Ligue 1 was a pleasant surprise last year, with AS Monaco finally beating Qatar-backed giants Paris Saint-Germain to the title. This was achieved in a style that endeared the club to the wider public, for while Monaco emerged onto the world scene using PSG-style mass spending, owner Dimitri Rybolovlev’s own financial difficulties prompted a shift in strategy. Instead of trying to beat PSG at their own game, they sought to challenge them by becoming a feeder club of sorts to the bigger clubs across Europe. Big spending was pushed to the side, resulting in increased focus on player development. And it’s paid dividends; the sales of Anthony Martial and Yannick Carrasco are examples.
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Monaco’s success was a jolt to the status quo, sending tremors all the way to Qatar. It was obvious PSG would come out in this window with aggression, but what transpired so far was not expected. The signing of Neymar and Kylian Mbappé was PSG’s own jolt to the status quo in Europe, proving that money could buy any player in the world and any lawyer to help bypass the shaky Financial Fair Play regulations. Yet at the end of the window there emerges a strange paradox. For all of PSG’s expenditure, they have an imbalanced squad, skewered in strength towards a stockpiled attack. Monaco brought in more players, and may have a more well-rounded squad, even if that puts them firmly behind PSG’s shadow once again. It’s an intriguing contrast.
As per the norm, Monaco underwent a major turnover this summer, but even so it was not as major as most people expected. Out of the main squad members, there were the departures of Benjamin Mendy and Bernardo Silva to Manchester City and Tiemoue Bakayoko to Chelsea, while Valere Germain left for Marseille. But the rest of the departures were limited to loaned out players and squad players, none too significant. The elephant in the room is naturally Mbappe’s departure, a topic for later discussion.
Monaco went about their business with the typical precision and nous that they’ve become known for. Targeting young players with a major upside has been their transfer strategy, proof that the club works in cycles. In Youri Tielemans, they have one of the bargains of the summer—even at €25million—given that he has been one of the most-talked about youngsters in Europe for many years. In Soualiho Meite, they have more of an unknown quantity, but stylistically he is more of a replacement for Bakayoko. At €8million, he arrives at a snip of a price. These are just a few examples of the many astute signings made under the management of Leonardo Jardim. The club have had their fair share of transfer flops, but it can be argued that they have plugged all the gaps left by departures this summer.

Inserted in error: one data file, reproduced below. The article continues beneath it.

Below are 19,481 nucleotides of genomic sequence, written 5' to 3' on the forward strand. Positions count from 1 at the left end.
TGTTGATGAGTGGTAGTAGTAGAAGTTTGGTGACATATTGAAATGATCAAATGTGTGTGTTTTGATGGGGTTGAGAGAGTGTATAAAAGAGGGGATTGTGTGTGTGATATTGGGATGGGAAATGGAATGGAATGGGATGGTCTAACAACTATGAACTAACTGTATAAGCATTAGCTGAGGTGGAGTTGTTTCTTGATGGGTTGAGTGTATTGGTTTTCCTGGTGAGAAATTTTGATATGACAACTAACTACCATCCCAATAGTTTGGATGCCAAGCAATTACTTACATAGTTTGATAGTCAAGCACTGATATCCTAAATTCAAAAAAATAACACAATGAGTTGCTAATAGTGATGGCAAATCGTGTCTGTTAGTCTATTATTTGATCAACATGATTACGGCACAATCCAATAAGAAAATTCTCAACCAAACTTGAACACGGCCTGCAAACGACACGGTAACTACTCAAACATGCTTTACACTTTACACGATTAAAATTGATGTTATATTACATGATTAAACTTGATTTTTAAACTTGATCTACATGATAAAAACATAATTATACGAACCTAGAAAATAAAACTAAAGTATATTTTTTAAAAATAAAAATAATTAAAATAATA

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Benjamin Mendy has been replaced by Jorge, who joined last winter; Terence Kongolo adds youth and depth to the defence, while Adama Diakhaby could develop into another gem. Steven Jovetic is a like-for-like replacement for Germain, while Keita Balde, arguably the most exciting of the summer arrivals—who was hardly cheap at €30million—looks to be Mbappe’s replacement at the club, given their similarities in style. And there is the signing of Barcelona B starlet Jordi Mboula, a rough gem for the future. It’s been a solid summer by all accounts.
Essentially, Monaco have re-invested the money received from their big money sales into replacements all across the squad, and still ending up with considerable change. By selling off the deadwood in the squad, they’ve come out of the window with a revitalized team, one that has lost four key players of the title charge last summer yet found astute replacements in players that could over time do the same. The greatest victory of Monaco’s summer though was retaining Fabinho and Thomas Lemar, two players linked with deadline day moves but who will stay for at least one more season. That they’ve kept the majority of the title-winning team and added quality to it is admirable business. With the transfer bounty to be received from Mbappe’s sale next summer, Monaco have firmly established themselves as the nearest challengers to the PSG juggernaut.